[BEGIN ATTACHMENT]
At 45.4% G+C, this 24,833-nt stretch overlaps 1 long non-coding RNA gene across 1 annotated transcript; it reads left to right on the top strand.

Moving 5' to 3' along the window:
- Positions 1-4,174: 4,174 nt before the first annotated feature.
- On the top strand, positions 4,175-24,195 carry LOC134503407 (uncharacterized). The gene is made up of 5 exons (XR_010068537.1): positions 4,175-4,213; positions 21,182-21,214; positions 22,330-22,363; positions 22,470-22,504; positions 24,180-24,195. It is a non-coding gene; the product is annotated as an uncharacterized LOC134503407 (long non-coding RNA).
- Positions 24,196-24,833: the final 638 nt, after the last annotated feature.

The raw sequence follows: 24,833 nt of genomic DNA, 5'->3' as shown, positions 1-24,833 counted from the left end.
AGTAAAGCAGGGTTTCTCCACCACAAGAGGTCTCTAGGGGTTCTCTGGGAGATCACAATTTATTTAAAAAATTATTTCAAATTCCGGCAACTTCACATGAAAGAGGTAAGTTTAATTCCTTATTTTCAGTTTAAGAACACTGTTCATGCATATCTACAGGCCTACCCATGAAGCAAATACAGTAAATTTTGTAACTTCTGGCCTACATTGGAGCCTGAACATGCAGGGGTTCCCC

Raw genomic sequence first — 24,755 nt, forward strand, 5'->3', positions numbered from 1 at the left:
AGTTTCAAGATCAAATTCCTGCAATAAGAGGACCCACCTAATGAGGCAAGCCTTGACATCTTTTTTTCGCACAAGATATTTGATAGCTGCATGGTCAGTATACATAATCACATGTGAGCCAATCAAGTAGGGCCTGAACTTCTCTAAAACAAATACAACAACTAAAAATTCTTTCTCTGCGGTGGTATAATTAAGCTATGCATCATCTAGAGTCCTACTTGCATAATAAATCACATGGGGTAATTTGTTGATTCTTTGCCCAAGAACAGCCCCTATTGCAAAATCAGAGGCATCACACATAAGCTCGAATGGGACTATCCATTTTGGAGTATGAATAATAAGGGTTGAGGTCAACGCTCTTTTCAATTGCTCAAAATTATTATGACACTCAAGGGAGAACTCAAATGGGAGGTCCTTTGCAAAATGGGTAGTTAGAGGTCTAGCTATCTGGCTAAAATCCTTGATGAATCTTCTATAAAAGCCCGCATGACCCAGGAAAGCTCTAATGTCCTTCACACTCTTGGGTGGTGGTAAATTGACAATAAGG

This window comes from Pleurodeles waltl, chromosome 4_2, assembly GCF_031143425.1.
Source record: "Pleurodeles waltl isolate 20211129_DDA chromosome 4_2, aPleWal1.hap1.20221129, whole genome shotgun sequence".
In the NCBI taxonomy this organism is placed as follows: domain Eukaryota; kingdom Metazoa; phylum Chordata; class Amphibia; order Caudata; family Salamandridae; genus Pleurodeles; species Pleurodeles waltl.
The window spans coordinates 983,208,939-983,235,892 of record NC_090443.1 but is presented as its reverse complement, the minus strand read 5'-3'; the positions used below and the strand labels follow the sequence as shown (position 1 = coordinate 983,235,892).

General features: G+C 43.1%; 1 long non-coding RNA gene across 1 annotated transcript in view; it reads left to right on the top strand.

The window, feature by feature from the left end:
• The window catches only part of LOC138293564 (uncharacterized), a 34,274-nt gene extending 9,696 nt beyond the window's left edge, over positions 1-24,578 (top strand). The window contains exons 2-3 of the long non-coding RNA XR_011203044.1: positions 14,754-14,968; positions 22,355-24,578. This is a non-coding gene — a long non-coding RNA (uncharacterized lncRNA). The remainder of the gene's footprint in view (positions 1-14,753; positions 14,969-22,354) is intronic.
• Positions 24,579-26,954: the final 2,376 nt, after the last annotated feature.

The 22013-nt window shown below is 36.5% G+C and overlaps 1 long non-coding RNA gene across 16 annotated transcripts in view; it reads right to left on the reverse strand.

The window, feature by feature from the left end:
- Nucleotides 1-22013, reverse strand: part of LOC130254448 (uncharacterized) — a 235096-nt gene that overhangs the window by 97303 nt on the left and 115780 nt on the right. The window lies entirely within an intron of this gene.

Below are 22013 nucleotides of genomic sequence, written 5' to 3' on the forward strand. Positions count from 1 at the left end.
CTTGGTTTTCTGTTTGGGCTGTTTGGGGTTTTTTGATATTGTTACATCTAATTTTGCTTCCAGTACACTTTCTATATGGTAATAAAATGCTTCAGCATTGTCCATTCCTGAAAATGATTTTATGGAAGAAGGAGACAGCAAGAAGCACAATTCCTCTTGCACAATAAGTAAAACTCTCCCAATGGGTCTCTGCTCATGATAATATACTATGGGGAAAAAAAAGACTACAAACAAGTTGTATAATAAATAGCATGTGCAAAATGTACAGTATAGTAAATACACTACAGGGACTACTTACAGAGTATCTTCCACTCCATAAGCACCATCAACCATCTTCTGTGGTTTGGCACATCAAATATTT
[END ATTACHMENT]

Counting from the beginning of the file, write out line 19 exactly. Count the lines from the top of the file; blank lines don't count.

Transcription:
The window, feature by feature from the left end: